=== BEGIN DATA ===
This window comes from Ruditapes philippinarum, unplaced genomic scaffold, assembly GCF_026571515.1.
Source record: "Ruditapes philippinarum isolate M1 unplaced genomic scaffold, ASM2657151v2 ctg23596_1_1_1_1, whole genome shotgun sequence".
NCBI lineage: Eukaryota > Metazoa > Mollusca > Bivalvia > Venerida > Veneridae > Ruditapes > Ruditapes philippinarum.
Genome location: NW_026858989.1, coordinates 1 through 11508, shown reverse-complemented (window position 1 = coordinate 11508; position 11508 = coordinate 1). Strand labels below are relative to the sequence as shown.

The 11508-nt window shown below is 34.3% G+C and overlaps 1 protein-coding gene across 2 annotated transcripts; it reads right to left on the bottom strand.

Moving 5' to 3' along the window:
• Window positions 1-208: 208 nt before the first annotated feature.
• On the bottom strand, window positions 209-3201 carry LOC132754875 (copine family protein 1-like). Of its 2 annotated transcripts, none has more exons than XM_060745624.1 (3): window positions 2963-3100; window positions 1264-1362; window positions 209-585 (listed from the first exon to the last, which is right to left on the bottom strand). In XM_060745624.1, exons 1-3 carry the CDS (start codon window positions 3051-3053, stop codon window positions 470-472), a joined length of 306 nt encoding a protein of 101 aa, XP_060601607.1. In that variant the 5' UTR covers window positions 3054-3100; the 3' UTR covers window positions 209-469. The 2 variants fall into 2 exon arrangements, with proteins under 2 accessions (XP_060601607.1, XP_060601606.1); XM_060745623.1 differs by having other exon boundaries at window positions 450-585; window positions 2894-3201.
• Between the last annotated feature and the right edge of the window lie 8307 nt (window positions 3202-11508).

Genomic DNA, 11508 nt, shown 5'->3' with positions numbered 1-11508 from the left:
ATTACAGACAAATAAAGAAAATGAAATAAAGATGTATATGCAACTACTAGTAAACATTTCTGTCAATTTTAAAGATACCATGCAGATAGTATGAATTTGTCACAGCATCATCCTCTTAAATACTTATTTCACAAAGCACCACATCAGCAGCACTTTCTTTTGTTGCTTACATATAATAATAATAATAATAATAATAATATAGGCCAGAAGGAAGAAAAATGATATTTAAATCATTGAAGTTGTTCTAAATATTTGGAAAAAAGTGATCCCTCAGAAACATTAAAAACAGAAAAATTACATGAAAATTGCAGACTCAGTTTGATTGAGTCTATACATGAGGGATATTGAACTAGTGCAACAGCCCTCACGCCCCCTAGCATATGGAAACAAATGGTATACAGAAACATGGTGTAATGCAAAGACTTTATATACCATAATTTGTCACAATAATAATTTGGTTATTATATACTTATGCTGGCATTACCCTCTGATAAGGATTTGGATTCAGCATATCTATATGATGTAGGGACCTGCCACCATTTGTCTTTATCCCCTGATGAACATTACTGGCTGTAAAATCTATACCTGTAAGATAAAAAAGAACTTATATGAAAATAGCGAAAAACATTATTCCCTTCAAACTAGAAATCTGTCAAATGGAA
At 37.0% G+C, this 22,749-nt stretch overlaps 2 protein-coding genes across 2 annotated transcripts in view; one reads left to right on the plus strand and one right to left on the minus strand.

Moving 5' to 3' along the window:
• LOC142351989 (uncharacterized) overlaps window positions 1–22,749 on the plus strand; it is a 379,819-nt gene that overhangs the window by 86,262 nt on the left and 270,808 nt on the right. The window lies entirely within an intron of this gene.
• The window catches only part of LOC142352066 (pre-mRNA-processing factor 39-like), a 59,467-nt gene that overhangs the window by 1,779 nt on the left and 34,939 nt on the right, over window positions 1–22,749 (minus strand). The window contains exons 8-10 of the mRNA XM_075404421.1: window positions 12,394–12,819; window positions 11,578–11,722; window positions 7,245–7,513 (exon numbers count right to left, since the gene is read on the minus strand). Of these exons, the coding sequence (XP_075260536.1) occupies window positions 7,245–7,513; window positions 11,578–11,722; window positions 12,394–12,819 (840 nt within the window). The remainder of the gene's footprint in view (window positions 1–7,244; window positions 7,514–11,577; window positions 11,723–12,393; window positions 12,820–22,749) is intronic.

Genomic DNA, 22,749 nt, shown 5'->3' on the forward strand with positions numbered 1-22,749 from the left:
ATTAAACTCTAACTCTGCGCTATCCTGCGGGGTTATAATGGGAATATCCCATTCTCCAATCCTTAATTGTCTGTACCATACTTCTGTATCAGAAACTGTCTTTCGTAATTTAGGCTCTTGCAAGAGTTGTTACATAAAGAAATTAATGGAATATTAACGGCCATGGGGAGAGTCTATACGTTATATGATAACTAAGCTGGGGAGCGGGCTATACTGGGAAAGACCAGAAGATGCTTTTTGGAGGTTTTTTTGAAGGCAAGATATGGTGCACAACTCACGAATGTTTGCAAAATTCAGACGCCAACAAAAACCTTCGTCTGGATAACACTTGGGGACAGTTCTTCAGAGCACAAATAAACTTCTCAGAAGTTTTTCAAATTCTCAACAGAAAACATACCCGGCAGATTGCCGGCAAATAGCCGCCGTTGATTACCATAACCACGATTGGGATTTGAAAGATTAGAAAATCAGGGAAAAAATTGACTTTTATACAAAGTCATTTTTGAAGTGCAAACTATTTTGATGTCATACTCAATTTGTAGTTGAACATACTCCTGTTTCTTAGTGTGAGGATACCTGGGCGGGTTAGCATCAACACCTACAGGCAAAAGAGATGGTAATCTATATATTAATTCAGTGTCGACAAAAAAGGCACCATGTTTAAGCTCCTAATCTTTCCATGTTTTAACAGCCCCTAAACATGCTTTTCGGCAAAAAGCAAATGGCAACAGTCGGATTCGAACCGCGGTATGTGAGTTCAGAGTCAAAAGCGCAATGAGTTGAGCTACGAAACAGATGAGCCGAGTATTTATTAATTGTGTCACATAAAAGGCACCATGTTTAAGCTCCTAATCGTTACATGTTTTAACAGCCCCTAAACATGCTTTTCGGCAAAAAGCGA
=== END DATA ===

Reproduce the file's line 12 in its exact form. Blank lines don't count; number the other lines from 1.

At 37.0% G+C, this 22,749-nt stretch overlaps 2 protein-coding genes across 2 annotated transcripts in view; one reads left to right on the plus strand and one right to left on the minus strand.